inspiration, long walks and an ice cream cone

“Where do you get your ideas?” must be one of the most common questions asked of authors (along with “why do you want an agent why don’t you do it yourself?”  and “Did you know how many rejections JK Rowling/Katherine Stockett had?”  Yes I bloody do okay?).

But the ideas question fascinates me.  I have had ideas for novels for as long as I can remember.  The question is not where do the ideas come from but how to store them for later and then turn it into a full-scale book with a plot.  That is much harder.  I believe everybody has ideas for novels, most people either don’t recognise them as such or if they do, decide for better or for worse, not to do anything with them.

A random list of places I have had ideas for novels or stories

  • Watching a middle-aged man gently help a very elderly gentleman in a wheel chair eat an ice cream cone in the park  (The Dorothy Summer)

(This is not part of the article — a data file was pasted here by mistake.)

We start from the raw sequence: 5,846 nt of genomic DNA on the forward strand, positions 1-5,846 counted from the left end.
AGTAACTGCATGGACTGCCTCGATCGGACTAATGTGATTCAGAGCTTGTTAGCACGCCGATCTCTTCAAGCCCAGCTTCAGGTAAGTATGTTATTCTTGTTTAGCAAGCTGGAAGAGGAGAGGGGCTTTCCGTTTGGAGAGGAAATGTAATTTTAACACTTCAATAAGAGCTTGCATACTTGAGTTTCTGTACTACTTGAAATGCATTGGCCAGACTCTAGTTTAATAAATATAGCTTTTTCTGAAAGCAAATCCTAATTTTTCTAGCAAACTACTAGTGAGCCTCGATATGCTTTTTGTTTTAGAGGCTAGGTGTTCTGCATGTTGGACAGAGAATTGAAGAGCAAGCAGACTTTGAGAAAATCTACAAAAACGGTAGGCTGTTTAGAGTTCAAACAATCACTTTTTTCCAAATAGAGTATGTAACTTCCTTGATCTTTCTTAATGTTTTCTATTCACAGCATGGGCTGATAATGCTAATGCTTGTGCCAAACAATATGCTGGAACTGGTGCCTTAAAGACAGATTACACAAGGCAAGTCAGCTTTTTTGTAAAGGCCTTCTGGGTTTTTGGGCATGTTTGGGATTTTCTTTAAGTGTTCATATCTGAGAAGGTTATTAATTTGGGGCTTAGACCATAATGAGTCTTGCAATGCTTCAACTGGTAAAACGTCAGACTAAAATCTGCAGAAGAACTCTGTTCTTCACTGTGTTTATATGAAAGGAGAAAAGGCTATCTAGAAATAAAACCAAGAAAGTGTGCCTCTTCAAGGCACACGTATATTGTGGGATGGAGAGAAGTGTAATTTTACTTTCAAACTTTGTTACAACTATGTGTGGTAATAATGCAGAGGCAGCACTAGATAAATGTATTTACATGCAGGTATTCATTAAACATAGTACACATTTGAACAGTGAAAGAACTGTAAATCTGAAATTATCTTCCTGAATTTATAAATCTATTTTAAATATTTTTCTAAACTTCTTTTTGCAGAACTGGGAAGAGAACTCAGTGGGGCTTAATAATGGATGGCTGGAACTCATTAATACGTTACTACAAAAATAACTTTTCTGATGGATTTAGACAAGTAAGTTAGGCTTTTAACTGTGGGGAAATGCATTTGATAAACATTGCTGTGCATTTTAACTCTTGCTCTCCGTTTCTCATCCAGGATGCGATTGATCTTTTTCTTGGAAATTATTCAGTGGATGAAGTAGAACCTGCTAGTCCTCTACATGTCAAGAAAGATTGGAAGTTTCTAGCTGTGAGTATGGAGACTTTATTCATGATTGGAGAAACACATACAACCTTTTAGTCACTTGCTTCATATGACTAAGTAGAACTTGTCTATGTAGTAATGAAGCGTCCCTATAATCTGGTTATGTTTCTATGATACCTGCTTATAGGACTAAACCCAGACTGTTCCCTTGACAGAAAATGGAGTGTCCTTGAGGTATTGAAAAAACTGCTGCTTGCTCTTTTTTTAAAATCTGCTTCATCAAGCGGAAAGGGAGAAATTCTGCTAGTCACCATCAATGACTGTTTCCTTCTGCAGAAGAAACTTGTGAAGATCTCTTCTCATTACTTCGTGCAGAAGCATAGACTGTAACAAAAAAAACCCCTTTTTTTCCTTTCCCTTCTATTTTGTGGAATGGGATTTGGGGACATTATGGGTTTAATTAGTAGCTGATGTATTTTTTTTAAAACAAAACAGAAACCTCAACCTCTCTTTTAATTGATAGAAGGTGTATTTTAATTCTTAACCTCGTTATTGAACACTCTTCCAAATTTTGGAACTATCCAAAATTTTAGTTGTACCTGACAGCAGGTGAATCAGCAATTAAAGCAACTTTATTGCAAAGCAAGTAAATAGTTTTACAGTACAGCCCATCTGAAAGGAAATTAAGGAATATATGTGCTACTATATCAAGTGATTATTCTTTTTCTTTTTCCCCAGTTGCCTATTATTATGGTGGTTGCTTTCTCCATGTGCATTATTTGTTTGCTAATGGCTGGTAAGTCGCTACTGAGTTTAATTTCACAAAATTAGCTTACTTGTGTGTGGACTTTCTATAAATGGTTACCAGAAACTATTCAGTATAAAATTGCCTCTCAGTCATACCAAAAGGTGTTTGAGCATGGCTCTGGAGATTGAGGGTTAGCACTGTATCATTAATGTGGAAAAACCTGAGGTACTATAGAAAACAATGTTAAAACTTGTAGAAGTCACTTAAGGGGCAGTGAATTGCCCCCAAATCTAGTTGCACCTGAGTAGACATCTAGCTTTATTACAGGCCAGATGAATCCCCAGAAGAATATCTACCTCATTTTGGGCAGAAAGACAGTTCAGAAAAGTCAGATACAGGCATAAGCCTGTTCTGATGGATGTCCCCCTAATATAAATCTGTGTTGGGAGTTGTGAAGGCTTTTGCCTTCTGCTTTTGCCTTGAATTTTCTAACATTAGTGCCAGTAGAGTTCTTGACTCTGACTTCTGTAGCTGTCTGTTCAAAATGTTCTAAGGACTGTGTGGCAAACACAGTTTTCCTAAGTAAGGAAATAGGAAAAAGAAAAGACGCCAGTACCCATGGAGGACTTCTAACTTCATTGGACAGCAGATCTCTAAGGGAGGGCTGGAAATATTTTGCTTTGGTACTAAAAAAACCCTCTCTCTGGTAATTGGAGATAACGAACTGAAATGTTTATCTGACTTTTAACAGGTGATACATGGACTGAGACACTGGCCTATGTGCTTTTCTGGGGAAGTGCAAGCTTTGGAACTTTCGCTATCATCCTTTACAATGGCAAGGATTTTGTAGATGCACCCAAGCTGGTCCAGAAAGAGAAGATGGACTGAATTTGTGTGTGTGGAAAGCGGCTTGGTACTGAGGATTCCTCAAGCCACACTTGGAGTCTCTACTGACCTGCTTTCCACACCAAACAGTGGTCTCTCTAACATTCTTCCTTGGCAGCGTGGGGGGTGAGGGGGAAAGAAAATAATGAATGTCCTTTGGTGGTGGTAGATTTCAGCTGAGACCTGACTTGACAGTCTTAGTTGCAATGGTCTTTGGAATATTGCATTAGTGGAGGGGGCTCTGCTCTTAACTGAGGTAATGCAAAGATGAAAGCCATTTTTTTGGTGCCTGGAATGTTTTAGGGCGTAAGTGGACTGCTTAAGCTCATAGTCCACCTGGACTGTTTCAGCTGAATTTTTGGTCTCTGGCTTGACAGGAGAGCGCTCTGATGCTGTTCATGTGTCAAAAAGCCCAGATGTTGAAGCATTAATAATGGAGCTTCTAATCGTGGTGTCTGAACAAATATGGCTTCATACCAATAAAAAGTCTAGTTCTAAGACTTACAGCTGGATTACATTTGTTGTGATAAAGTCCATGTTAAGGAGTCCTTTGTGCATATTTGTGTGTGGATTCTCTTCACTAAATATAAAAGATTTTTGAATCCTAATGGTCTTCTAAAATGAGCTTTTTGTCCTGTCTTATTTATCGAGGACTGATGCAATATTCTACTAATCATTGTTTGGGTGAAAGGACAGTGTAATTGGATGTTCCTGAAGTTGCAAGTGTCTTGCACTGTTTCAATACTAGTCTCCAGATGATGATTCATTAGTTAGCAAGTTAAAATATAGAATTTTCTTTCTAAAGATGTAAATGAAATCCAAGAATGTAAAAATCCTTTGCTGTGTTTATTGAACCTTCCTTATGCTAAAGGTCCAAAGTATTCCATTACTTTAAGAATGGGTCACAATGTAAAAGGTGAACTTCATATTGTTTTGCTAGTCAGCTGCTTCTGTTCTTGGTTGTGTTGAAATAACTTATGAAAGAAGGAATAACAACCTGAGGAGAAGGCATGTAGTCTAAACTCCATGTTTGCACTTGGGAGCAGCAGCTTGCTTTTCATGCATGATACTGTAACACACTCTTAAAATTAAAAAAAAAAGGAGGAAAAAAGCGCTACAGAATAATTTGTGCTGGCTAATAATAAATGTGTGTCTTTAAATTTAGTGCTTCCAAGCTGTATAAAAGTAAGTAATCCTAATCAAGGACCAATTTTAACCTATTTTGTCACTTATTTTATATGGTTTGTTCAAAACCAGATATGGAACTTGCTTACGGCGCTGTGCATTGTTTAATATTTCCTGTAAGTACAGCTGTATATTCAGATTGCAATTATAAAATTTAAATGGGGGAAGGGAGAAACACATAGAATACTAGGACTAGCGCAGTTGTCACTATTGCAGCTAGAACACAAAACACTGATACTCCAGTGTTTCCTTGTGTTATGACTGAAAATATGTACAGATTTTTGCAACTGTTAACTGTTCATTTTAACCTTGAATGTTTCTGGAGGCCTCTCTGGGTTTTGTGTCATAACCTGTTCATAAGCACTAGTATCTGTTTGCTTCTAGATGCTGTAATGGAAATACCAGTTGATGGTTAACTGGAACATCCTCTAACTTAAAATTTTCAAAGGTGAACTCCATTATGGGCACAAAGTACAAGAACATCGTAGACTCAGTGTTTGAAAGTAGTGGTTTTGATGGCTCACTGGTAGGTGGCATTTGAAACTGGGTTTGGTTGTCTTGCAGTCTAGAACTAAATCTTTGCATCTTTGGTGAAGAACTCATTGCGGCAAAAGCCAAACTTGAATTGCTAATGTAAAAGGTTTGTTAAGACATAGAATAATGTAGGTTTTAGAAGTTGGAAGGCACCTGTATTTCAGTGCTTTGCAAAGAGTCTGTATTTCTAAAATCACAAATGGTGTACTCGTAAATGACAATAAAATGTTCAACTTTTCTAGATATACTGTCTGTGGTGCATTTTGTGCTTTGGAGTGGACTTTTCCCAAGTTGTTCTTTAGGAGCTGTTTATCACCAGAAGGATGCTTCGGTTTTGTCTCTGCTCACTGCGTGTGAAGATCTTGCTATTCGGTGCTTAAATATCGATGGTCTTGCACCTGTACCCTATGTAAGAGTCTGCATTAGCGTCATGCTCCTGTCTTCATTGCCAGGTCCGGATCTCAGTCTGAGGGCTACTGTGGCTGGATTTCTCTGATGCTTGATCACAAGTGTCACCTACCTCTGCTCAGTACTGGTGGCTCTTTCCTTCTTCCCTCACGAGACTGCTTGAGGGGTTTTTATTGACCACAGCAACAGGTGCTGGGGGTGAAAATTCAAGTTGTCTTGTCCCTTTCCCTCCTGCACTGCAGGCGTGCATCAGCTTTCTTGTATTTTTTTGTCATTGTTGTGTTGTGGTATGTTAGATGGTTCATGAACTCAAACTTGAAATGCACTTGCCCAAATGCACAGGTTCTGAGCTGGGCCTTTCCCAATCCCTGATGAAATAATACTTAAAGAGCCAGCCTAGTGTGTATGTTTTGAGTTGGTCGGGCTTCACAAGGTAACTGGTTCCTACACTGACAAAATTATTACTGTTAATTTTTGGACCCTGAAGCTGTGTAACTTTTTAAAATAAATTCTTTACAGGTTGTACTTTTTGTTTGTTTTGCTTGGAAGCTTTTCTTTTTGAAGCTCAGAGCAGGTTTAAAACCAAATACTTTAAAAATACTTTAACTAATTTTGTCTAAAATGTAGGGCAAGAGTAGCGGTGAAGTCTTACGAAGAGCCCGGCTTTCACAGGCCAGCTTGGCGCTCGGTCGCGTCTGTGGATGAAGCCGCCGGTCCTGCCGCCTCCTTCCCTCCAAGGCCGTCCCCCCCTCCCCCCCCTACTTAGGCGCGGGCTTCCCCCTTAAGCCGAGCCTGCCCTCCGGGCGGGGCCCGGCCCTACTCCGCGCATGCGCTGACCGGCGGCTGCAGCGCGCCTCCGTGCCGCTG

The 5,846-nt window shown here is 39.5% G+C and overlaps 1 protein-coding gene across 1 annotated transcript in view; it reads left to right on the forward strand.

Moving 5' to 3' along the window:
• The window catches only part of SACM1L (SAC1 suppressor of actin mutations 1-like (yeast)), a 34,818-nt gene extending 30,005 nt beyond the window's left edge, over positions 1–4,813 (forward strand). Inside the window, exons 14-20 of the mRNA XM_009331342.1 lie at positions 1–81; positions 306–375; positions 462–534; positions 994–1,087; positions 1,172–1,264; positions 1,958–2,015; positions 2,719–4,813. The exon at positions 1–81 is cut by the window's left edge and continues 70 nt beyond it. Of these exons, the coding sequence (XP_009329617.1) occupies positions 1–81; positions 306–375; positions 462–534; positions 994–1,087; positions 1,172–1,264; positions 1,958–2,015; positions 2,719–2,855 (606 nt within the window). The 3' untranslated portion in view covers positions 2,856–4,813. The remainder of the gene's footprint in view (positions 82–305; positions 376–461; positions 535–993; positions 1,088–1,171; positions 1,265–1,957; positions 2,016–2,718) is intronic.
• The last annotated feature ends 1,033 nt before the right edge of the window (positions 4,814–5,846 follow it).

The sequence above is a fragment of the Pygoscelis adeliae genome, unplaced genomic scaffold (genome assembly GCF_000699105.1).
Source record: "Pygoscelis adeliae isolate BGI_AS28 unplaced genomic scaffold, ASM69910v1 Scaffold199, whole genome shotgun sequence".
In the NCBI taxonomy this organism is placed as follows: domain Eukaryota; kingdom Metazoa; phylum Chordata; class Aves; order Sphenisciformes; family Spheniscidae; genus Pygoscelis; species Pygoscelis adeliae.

• Re-reading a childhood book (Timesmudger)
  • A discussion on the radio about who or what is the devil (The Signature)
  • The front cover of a paperback novel (The Pensillia)
  • Endless discussions in the media about the takeover of social media and the internet (Untitled apocalyptic novel)
  • A talk at the Edinburgh book festival about tax havens (Romilly)
  • Early morning daydreams about idioms and phrases (Killing Time)